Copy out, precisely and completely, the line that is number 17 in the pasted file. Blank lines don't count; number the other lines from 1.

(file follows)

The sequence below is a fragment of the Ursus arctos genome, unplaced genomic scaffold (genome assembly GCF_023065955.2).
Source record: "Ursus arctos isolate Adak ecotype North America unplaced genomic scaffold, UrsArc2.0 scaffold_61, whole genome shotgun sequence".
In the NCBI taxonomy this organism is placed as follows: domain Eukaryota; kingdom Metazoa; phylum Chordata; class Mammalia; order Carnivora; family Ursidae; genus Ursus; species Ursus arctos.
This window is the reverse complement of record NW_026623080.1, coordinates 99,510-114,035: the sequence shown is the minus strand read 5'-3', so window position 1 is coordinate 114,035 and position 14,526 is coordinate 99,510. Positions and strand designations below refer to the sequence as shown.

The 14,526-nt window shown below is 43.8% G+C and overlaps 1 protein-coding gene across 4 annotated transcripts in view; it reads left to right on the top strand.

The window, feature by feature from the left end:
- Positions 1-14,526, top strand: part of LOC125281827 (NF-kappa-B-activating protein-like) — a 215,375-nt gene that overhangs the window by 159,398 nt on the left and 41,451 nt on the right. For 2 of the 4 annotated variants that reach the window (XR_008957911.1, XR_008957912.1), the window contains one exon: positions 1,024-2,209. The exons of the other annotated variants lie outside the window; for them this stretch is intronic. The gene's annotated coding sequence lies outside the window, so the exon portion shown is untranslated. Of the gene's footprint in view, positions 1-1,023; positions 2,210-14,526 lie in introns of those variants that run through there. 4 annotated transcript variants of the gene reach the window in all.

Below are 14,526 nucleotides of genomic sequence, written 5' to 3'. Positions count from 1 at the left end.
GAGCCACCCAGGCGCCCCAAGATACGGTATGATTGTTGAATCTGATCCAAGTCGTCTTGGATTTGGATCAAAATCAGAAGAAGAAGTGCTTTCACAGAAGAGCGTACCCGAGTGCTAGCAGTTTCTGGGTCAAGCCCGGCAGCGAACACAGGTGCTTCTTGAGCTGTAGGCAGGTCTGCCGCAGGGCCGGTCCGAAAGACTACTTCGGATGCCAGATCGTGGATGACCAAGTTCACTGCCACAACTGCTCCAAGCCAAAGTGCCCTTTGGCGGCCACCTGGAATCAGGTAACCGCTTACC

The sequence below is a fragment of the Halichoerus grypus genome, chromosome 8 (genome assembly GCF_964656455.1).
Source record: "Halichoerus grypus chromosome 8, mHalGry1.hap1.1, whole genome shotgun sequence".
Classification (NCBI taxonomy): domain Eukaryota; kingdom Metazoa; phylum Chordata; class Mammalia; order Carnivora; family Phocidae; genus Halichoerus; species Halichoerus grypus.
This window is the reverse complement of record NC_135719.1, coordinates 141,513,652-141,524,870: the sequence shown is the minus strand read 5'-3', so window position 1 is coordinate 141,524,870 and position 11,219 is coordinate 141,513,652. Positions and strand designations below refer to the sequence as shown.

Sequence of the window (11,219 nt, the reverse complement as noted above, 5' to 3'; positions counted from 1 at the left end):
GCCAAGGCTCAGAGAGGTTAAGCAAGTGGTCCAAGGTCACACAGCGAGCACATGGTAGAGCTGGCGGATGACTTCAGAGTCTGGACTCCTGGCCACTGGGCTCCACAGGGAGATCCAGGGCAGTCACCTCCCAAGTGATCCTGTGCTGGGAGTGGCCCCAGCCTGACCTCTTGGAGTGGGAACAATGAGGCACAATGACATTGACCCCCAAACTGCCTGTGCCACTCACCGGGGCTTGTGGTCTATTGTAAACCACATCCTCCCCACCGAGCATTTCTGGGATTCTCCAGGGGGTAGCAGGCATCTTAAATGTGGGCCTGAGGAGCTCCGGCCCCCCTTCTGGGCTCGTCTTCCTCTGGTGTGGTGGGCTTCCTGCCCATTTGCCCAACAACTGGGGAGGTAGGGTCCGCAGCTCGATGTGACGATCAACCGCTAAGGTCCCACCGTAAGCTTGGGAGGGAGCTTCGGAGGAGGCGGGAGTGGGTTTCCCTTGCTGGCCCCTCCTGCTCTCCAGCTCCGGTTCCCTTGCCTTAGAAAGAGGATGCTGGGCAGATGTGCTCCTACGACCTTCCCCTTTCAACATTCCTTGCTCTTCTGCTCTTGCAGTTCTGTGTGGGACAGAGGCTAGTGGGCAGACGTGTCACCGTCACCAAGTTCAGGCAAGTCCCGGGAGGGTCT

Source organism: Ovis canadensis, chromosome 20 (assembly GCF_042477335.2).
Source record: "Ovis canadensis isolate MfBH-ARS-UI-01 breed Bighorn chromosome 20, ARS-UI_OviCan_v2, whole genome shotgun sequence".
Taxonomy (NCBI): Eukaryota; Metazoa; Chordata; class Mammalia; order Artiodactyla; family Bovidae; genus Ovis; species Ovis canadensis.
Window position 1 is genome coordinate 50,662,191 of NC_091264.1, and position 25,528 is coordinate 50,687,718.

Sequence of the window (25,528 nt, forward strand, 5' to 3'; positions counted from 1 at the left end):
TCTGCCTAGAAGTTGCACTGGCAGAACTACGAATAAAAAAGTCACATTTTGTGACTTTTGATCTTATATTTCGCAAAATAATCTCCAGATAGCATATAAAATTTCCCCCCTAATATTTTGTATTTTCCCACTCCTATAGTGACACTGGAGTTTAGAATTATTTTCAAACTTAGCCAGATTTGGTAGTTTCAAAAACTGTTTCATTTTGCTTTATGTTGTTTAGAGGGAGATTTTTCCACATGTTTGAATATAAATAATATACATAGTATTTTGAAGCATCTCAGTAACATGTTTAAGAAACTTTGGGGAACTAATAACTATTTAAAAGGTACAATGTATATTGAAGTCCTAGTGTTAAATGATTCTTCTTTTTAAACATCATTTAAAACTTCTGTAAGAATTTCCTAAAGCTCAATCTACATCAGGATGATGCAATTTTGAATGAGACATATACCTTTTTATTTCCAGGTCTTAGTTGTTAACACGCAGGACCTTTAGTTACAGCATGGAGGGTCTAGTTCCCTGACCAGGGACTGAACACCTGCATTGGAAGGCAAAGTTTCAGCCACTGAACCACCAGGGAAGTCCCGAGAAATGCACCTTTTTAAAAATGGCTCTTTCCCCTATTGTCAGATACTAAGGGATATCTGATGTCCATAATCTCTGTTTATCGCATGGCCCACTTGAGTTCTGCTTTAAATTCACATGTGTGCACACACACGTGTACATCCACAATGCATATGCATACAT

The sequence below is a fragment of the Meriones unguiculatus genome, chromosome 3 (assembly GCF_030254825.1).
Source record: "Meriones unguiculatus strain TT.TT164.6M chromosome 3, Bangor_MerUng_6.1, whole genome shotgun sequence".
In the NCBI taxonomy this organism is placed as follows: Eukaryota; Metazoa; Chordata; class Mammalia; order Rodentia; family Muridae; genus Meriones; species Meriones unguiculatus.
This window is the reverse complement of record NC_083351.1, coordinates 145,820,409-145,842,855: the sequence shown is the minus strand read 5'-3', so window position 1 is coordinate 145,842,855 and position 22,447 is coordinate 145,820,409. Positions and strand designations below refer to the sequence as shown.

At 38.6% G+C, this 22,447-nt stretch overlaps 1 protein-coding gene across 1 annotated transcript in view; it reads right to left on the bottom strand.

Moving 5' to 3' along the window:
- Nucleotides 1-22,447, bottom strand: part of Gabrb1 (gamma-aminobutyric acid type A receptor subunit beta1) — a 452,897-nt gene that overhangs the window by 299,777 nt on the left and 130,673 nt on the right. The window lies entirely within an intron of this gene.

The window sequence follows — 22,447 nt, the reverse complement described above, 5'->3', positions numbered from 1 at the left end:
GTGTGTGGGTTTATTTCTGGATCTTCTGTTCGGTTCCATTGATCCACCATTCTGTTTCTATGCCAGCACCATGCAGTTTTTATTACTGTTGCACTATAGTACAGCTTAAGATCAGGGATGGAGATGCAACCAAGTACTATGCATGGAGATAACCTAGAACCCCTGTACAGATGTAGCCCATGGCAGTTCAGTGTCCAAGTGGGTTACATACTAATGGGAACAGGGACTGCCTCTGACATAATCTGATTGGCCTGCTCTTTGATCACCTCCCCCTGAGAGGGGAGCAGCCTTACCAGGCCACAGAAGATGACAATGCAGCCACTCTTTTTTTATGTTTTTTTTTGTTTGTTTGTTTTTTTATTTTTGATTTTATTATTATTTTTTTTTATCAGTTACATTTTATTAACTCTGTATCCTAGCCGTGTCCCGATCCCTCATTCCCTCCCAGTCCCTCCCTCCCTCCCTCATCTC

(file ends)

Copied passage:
Source record: "Ovis canadensis isolate MfBH-ARS-UI-01 breed Bighorn chromosome 20, ARS-UI_OviCan_v2, whole genome shotgun sequence".